The Cardinal’s defenders say these statements shouldn’t be isolated, but viewed in a broader picture, alongside his strong statements in favor of life, traditional marriage, and the papacy. But they don’t realize, anymore than did the late Cardinal, that once you make a statement undermining Church teaching, it contradicts and fatally undermines anything orthodox you say. The world hears only the dissent, and edits out all the rest.
The biggest disappointment here is that the Cardinal’s persona as a public commentator was often at odds with his strengths as a biblical interpreter. Serving as the latter, he stressed the need for interior conversion, a renunciation of worldly values, and deeper obedience to Christ. Yet his outreaches to the world became not so much pastoral as fashionable. There was a reason he was “respected among nonbelievers and lapsed Catholics,” as the Washington Post put it, and it wasn’t because he challenged his secular audiences: it was because he accommodated them.
The word “reform” was often mentioned in connection with Cardinal Martini, but rarely in its proper Christian sense. Authentic Christian reform does not—as so many dissenters think—mean secularization and moral laxity, but a deepening of commitment to Christianity’s highest standards. Vatican II called for a vibrant spiritual renewal, not dissolution.
In a thoughtful reflection on his passing, Father Raymond de Souza praised Cardinal Martini’s achievements, noting his long-time friendship with Pope Benedict, but also outlined the significant differences between the two men. Pope Benedict sees “a culture drifting farther and farther away from its Christian roots” and thus views the Church “as one of prophetic witness, offering criticism and even rebuke.” Cardinal Martini, in contrast, “took the gap between the ambient culture and the Church as an invitation for the Church to move toward the culture.”
Which brings us to Cardinal Martini’s last interview, the one in which he called the Church “200 years out of date.” What was so striking about it was how familiar it sounded. As Pietro De Marco of the University of Florence pointed out, the Cardinal’s list of grievances and suggestions echoed those of the 1960’s, which “no longer have any meaning, after half a century of failures.” More importantly, Cardinal Martini was vastly underestimating the situation. The Church is not 200 years out of date—it is 2,000 years out of date, and will remain so, for the eternal truths of Jesus Christ are timeless and not subject to the trends of any particular age, however “forward” it thinks it is.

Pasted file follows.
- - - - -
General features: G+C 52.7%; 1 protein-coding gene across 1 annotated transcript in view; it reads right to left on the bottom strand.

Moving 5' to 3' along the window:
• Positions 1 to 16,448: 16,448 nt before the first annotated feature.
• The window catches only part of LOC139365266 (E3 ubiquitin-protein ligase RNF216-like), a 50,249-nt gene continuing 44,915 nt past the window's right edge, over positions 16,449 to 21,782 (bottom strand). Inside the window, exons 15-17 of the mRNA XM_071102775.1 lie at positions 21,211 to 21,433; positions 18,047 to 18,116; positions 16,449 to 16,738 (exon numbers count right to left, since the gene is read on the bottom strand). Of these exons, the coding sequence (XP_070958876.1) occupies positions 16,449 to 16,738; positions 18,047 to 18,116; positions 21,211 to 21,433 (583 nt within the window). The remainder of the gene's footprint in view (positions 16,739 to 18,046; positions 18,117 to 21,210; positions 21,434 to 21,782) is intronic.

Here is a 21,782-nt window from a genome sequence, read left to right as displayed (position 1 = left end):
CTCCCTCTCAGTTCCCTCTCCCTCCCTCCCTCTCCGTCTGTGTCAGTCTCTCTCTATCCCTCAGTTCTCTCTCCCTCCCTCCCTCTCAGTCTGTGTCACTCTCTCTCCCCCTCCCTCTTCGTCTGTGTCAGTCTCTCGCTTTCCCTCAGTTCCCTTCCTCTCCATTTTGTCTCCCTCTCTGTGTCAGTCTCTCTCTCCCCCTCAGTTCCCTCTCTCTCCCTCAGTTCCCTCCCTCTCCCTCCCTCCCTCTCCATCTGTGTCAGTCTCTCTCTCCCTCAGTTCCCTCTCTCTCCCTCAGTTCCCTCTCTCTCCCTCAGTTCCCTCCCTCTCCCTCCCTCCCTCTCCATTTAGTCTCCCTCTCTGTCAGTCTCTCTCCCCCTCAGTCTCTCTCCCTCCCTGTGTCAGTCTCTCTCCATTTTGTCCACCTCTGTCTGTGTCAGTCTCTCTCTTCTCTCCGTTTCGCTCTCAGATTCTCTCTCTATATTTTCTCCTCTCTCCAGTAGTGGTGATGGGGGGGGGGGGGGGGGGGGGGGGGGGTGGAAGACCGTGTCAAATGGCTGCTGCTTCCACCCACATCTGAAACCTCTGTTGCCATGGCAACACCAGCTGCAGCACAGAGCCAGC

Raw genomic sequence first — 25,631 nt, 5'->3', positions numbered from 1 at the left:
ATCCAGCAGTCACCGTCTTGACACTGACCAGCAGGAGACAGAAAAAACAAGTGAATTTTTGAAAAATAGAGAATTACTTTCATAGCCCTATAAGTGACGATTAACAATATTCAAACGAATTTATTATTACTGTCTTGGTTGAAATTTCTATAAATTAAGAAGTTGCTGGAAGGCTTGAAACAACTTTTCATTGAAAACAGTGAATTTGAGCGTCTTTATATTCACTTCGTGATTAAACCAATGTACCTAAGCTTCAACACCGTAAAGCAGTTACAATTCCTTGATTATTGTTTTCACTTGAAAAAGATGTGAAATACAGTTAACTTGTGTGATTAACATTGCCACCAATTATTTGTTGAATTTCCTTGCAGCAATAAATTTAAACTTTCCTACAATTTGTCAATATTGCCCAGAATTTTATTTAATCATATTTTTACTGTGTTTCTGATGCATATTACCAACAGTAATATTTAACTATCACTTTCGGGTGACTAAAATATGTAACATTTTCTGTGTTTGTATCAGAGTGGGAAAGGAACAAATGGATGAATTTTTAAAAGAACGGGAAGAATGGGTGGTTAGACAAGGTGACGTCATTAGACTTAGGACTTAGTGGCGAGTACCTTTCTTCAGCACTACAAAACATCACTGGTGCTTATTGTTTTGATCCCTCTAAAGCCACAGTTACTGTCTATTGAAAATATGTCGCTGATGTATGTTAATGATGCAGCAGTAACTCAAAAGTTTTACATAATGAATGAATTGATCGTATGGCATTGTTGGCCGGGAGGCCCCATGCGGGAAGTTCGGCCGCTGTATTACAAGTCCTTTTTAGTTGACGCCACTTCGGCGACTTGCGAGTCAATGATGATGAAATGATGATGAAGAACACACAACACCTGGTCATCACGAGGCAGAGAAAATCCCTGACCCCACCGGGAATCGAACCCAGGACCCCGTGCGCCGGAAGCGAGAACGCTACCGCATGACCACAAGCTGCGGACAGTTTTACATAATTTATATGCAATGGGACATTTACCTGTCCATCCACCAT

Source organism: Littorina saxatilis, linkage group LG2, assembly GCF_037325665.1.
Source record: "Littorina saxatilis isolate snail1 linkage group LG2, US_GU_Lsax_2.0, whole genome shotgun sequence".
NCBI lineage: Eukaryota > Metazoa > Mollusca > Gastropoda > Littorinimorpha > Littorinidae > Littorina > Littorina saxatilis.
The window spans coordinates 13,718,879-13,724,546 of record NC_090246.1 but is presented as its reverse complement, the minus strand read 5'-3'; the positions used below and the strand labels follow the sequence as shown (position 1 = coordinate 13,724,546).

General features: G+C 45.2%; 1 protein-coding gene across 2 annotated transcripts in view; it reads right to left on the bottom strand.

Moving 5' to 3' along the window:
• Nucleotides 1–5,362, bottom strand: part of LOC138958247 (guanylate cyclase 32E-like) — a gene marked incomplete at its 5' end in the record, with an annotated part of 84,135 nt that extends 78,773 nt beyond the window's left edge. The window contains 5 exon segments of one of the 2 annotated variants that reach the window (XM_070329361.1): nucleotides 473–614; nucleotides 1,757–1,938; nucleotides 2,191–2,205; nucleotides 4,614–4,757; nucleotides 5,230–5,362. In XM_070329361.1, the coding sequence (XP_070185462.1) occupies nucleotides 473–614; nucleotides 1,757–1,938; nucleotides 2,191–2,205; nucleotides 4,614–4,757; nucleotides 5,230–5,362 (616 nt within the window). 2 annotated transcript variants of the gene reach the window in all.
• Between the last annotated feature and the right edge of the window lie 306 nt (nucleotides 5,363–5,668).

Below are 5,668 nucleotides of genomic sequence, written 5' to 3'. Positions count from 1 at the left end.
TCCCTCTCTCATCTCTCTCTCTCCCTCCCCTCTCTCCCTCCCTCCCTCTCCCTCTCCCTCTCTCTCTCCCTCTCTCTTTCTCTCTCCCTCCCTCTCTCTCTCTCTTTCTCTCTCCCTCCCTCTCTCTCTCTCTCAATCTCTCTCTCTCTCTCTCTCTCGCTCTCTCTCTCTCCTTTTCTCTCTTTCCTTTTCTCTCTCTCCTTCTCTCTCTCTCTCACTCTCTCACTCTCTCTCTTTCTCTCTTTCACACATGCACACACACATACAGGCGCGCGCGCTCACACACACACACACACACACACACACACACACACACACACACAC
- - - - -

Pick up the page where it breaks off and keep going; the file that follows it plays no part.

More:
At Cardinal Martini’s funeral, Cardinal Angelo Scola, his successor as archbishop of Milan, appropriately noted the phrase the famed Biblical scholar chose to have engraved on his tombstone: “Thy word is a lamp to guide my feet, and a light on my path.” (Psalm 119).
May the Cardinal now experience that full light, frequently obscured on earth, and may we all strive to find, live under it and protect it.
William Doino Jr. is a contributor to Inside the Vatican magazine, among many other publications, and writes often about religion, history and politics. He contributed an extensive bibliography of works on Pius XII to The Pius War: Responses to the Critics of Pius XII. His previous “On the Square” articles can be found here.
“Cardinal Carlo Martini, Papal Contender, Dies at 85,” The New York Times, August 31, 2012.
“Progressive Catholic Icon Cardinal Carlo Maria Martini Dies After Saying Church “200 Years” Behind,” CBS News, September 3, 2012.
“Pope Says Cardinal Martini’s Love for Bible Guided His Life,” Catholic News Service, September 4, 2012.
“My Life with Christ,” by Carlo Maria Martini, The Tablet, March 29, 1997.
The Testimony of St. Paul by Carlo M. Martini (Crossroad, 1989)
Perseverance in Trials: Reflections on Job
The Gospel Way of Mary
Belief or Non-Belief? A Dialogue
“Controversial Retired Cardinal Martini Calls Legal Abortion, ‘Positive’,” Lifesite News, April 21, 2006.
“Cardinal Martini’s Book Gives Scandal to the Faithful, Archbishop Says,” Catholic News Agency, December 2, 2008.
“Cardinal Carlo Martini, Symbol of Vatican II, Represented Catholic Church That Might Have Been,” by Tom Heneghan, Reuters, September 3, 2012.
“Was Cardinal Carlo Martini the Last Liberal Catholic Bishop?” By Alessandro Speciale, Religion News Service, Washington Post, September 7, 2012.
“Cardinal Carlo Maria Martini, Advocated for Church Reform,” The Catholic Register, September 5, 2012.
“Cardinal Martini’s Jesus Would Never Have Written Humanae Vitae,” by Sandro Magister, L’espresso, March 11, 2008.
“After Martini, the Fight Over His Spiritual Testament,” by Sandro Magister, L’espresso, September 6, 2012.